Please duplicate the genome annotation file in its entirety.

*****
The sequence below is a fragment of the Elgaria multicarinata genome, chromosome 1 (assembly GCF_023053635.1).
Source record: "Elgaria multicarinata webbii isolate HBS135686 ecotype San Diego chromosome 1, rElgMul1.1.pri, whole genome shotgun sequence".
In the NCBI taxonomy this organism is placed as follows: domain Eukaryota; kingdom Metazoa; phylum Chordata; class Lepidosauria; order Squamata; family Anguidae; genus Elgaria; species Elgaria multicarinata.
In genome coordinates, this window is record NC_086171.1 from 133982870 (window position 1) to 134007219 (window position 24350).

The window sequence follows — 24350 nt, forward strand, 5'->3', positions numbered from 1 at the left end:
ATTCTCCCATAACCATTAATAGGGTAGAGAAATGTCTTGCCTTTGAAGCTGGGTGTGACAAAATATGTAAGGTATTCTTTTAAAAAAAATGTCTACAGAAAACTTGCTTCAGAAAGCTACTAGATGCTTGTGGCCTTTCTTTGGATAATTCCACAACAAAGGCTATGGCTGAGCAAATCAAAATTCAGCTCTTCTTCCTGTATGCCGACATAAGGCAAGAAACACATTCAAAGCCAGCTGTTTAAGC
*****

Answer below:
The sequence below is a fragment of the Elgaria multicarinata genome, chromosome 1 (assembly GCF_023053635.1).
Source record: "Elgaria multicarinata webbii isolate HBS135686 ecotype San Diego chromosome 1, rElgMul1.1.pri, whole genome shotgun sequence".
In the NCBI taxonomy this organism is placed as follows: domain Eukaryota; kingdom Metazoa; phylum Chordata; class Lepidosauria; order Squamata; family Anguidae; genus Elgaria; species Elgaria multicarinata.
In genome coordinates, this window is record NC_086171.1 from 133982870 (window position 1) to 134007219 (window position 24350).

The window sequence follows — 24350 nt, forward strand, 5'->3', positions numbered from 1 at the left end:
ATTCTCCCATAACCATTAATAGGGTAGAGAAATGTCTTGCCTTTGAAGCTGGGTGTGACAAAATATGTAAGGTATTCTTTTAAAAAAAATGTCTACAGAAAACTTGCTTCAGAAAGCTACTAGATGCTTGTGGCCTTTCTTTGGATAATTCCACAACAAAGGCTATGGCTGAGCAAATCAAAATTCAGCTCTTCTTCCTGTATGCCGACATAAGGCAAGAAACACATTCAAAGCCAGCTGTTTAAGC